Comment: Is the lack of reaction by the U.S. government intentional? It's certainly possible that the psychopaths in power don't have a reason to be worried about Ebola spreading in Africa. It's pretty far away, after all. But they've got a tiger by the tail right now, and it's about to get angry.


Mysterious respiratory illness is spreading in Ohio, causing unusually high number of cases

© Pearson Education Inc
Unusually high levels of respiratory illness have been reported this week in Nationwide Children's Hospital's emergency department, and samples are being sent out for testing to see whether a rare virus might be to blame.

"Obviously, it's a concern," Dr. Mysheika Williams

Roberts, medical director and assistant commissioner at Columbus Public Health, said of the volume of respiratory cases. "What we are experiencing is unusual for us this time of year."

Last week, respiratory symptoms were the chief complaint of an average of 52 patients per day in the hospital's emergency department. From Sunday through Tuesday of this week, respiratory symptoms were the chief complaint of an average of 73 patients per day, a 40 percent increase.

Some of those illnesses might be cases of human enterovirus 68, Roberts said. That virus apparently has sickened dozens of kids in the Kansas City, Mo., area, in recent weeks.

Comment: Nowadays, with a major epidemic spreading among an weakened population a real possibility, it is best to take responsibility for your health instead of relying on your doctors. The following should get you started:


Aromatherapy: Essential oils support physical and emotional well-being

Your sense of smell is your most primal sense and exerts surprising influence over your thoughts, emotions, moods, memories, and behaviors. Scents are experienced long before words.

This is why it's nearly impossible to describe them with language. Olfaction is different from your other senses, processed through different pathways in your brain.

For other sensations such as sounds and visual images, sensory input is delivered straight to your thalamus, which you can think of as "the big switchboard" in your head. From there, data goes out to your primary sensory cortices.

But smells are different. Before reaching your thalamus, they first wind their way through other regions of your brain, including areas controlling memory and emotion. So with scents, you have all this extra processing even before you have conscious awareness of the scent.1

British study: Sleep deprivation leads to shrinking of the brain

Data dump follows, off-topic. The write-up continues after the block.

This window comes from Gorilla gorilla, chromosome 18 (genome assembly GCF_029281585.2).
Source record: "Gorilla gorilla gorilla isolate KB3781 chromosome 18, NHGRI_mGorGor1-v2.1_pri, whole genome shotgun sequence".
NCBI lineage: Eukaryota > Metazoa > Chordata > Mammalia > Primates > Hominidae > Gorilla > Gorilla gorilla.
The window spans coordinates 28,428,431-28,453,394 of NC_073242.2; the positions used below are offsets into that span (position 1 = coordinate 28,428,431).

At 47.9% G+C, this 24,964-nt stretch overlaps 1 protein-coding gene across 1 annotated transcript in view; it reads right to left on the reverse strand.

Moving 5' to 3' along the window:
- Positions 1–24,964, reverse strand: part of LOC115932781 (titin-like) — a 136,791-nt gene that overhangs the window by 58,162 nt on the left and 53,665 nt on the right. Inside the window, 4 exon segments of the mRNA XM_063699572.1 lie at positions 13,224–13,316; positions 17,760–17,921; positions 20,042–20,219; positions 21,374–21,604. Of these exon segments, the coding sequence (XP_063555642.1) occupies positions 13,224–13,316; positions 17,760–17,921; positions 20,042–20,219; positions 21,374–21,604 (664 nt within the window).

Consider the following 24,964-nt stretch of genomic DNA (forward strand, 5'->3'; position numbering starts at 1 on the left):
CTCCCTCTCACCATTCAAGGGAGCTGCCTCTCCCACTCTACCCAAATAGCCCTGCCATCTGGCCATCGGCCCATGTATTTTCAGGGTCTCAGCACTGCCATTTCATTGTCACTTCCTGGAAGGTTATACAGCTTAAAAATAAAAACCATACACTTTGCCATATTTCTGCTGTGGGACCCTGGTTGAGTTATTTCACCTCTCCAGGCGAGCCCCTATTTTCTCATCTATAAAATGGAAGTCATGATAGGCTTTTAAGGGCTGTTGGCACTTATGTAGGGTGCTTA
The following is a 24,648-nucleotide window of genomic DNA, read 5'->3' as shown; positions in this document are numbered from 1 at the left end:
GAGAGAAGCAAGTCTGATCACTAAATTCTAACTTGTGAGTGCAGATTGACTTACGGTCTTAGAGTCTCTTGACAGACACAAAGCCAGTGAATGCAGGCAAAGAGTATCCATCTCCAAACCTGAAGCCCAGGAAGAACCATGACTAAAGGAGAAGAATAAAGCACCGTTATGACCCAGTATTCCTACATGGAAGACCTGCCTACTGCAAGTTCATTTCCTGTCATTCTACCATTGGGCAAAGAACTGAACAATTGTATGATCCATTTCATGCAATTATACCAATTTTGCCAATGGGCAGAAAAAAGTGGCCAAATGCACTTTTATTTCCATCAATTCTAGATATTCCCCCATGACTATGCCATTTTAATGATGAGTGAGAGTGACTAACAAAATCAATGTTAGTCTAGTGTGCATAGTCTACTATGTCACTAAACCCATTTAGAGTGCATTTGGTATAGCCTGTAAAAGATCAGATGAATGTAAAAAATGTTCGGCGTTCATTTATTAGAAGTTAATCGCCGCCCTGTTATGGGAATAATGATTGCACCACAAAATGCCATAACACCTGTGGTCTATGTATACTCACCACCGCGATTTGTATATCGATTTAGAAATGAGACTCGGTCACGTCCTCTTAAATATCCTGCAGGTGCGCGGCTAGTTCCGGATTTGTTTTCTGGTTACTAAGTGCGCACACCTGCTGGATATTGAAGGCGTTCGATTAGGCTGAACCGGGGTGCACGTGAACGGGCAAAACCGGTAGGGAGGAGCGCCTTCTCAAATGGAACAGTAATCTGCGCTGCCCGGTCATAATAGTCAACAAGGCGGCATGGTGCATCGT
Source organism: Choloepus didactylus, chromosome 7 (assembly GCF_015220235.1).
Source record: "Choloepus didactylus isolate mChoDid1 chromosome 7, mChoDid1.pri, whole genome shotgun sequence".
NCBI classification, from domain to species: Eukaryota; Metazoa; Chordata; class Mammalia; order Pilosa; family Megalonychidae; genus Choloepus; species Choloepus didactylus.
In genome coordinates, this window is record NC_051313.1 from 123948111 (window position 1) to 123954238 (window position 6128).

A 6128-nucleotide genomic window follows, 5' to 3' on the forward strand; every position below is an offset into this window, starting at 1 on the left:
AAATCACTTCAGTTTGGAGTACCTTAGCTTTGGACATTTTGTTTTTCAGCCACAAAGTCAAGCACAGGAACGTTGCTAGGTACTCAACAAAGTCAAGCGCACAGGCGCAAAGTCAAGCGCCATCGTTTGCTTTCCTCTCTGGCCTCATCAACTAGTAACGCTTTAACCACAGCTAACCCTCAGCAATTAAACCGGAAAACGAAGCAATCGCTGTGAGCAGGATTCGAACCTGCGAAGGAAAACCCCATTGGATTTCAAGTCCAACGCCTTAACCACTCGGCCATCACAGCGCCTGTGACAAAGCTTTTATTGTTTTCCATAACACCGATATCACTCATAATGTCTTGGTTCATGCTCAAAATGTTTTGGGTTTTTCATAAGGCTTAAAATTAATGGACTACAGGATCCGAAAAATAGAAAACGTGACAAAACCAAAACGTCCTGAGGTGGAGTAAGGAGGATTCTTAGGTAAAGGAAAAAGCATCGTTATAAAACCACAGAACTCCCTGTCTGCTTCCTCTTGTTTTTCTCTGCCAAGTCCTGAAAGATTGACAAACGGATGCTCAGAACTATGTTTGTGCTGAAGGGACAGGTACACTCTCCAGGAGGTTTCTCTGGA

Getting enough sleep just might decrease your risk of memory problems and dementia.

© Unknown
A new British study suggests sleep loss may lead to a faster rate of decline in the brain, actually causing it to shrink.

Lead author and Oxford researcher Claire Sexton says, "it's a really important finding because scientists are trying to find out what the purpose of sleep is and why it is important that we get sleep."

To conduct the study, researchers studied 147 adults of various ages over several years. The participants had MRI brain scans 3 and a half years apart, in addition to completing a questionnaire about their sleep habits.

Comment: For more information on the importance of healthy sleeping habits check out the Cassiopaea forum thread :Lights Out: Sleep, Sugar, and Survival

Also see:
Take control of your sleep, before it takes control of you
Missing sleep may hurt your memory
A bad night's sleep could age your brain by five YEARS
Your lack of sleep makes your brain more vulnerable to toxins

Bacon n Eggs

Diet wars: Low-carb wins another battle

In the quest to tell us what we should be eating to live longer and healthier, nutrition science is either doing a bang-up job lately or causing mass confusion, depending on your point of view.

No doubt this isn't the only article you're likely to come across in the next day or so trumpeting the results of what's being hailed as a major new study that finds people who stuck to a low-carb diet for a year lost more weight and were generally healthier than those who followed a low-fat diet.

Yep, that's right: After years of health professionals tsk-tsking about the possible ill effects of forswearing carbs in favor of a return to steak and eggs for breakfast, it turns out ole Dr. Atkins might have been onto something after all.

Comment: More articles about the benefits of a low-carb diet detailed below: